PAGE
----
After hearing the rest of their catalog years later, in retrospect In A Reverie was a huge step up from their self-titled EP, and arguably the most adventurous full length recording of their career. Besides Cristina’s quality pipes, the first thing that grabbed my attention was the subtle embellishments that fleshed out these songs; things like the acoustic sounding note-picking twiddling away in the background of the opening track or the jazzy drum fills peppering “Stately Lover”. These little additives made all the difference to my ears and gave each song an identity of its own. Although one can consider the production a product of its time, it works perfectly for this particular brand of gothic metal. The guitars have some rawness to them and the vocals have just enough reverb to give Cristina that somewhat ‘ghostly’ effect that’s almost a necessity to captivate the right audience. The drums are mixed exceptionally well, not overbearing but reasonably clear with a nice low end rumble when double-bass drumming occasionally stops by for a quick wave.
Unequivocally the foremost reason I tend to find this LP to be their most entertaining is due to the higher level of overall variety amongst these tunes. “My Wings” remains one of their most energetic creations, and bests everything from their previous release by a long shot. Cristina’s sense of melody is an outstanding aspect of the band on tracks like this and Veins Of Glass with its memorable chorus. “To Myself I Turned” is a goth ballad in the truest sense of the word with a ‘doomy’ chord progression during the chorus and a general melancholy aesthetic. Then there’s probably my personal favorite track, “Stately Lover” which has prog rock leanings thanks to its swinging and constantly evolving time signatures. Another number, “Cold”, sports a pretty tasteful little guitar solo, and it surprises me that more weren’t sprinkled here and there throughout the album. Finally, "Falling Again" is a revamped and improved version of their debut Ep's "Falling" thanks to added guitars and percussion.
I’m not going to say I flat out love this album even with its nostalgia value of my years spent in Toronto, pleasing amalgamation of 90’s style goth rock (think Nosferatu) and metal, or Cristina’s assets to provide some sort of visual suggestion to complement the audio experience. Male vocalist Andrea still ranges from tolerable to hilarious with his “James Hetfield in a cape” intonations and a studded codpiece-donning gusto. At least his usage here is diminished to a mere supporting role. The title track, though ambitious in its length, feels stretched out and unfortunately doesn’t resonate with any interesting feature for myself to latch onto.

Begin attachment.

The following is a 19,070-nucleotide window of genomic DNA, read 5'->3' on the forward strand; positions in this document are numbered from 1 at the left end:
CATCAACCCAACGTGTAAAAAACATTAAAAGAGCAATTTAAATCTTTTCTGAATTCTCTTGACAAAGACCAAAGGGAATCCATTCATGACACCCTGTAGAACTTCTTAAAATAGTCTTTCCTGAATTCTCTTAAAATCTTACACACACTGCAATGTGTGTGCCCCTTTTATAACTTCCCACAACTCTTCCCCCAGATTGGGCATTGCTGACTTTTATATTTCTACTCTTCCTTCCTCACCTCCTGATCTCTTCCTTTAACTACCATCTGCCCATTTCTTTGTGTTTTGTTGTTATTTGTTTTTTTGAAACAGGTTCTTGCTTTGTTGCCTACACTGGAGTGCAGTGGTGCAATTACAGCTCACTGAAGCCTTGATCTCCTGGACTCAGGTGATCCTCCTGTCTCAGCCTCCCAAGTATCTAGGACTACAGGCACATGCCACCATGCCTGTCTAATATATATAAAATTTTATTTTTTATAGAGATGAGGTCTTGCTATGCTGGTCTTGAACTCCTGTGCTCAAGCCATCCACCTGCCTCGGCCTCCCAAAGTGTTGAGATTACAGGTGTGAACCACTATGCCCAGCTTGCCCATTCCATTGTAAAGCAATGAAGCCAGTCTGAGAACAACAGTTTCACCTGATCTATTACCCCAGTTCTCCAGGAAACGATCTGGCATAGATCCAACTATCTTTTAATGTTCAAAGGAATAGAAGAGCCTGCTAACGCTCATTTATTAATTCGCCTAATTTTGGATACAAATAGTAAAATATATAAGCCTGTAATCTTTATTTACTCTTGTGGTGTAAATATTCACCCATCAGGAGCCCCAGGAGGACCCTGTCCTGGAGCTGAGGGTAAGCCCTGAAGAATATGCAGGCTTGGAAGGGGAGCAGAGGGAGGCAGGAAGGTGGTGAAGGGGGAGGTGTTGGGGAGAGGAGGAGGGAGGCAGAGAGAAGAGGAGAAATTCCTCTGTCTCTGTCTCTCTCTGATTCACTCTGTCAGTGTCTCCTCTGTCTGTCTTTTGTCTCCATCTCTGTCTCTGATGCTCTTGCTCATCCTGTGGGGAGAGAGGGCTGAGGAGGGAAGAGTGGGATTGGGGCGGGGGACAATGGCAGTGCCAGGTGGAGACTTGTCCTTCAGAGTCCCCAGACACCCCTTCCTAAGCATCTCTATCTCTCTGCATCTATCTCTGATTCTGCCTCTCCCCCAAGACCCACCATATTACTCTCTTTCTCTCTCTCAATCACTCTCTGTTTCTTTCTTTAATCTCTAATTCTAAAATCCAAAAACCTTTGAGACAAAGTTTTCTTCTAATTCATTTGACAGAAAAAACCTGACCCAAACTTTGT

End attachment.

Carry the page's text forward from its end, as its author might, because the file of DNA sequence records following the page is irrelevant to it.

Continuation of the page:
I have to admit that it’s a bit hard for me not to inflate In A Reverie's worth considering that it was one of the relatively few pieces of new music I received during a particularly noteworthy year, thus I gave the album enough spins for it to become the soundtrack to my existence regarding 1999’s latter half. Still, it’s only fair that I’m judging it on the basis of the compositions only, and not because hearing these songs conjures up memories of nutty brown ale, Asian women and three dollar sausages sold on a sidewalk outside of Ryerson University. There are certainly worse discrepancies than allowing personal history to affect an album’s rating scale, but I doubt anyone besides me fondly remembers devouring cheap sausages on a streetcorner whenever Cristina Scabbia mournfully wails “as you see I’m the only survivor in this land!” With that in mind, although there’s now such a vast array of music available at my fingertips that I may never get unusually attached to a singular output again, Lacuna Coil’s In A Reverie still holds up as one of the better representatives of the more accessible side of gothic metal, and I recommend it for fans of that style.
Lacuna Coil's initial self-titled EP, while showing some promising ideas, lacked polish and was somewhat scattered in it's presentation. However, this changed with the release of their first full length album, In A Reverie.
This album contains all the hallmarks of what Lacuna Coil has traditionally been associated with: poetic lyricism, ethereal and atmospheric effects created through interesting experimentation with guitars, and the beauty and the beast vocals from Cristina Scabbia and Andrea Ferro. Interestingly enough, for a band that is considered to be one of the major bands of gothic metal, their is surprisingly little of the aggression often associated with general metal. This album definitely leans more to the "Gothic" portion of gothic metal.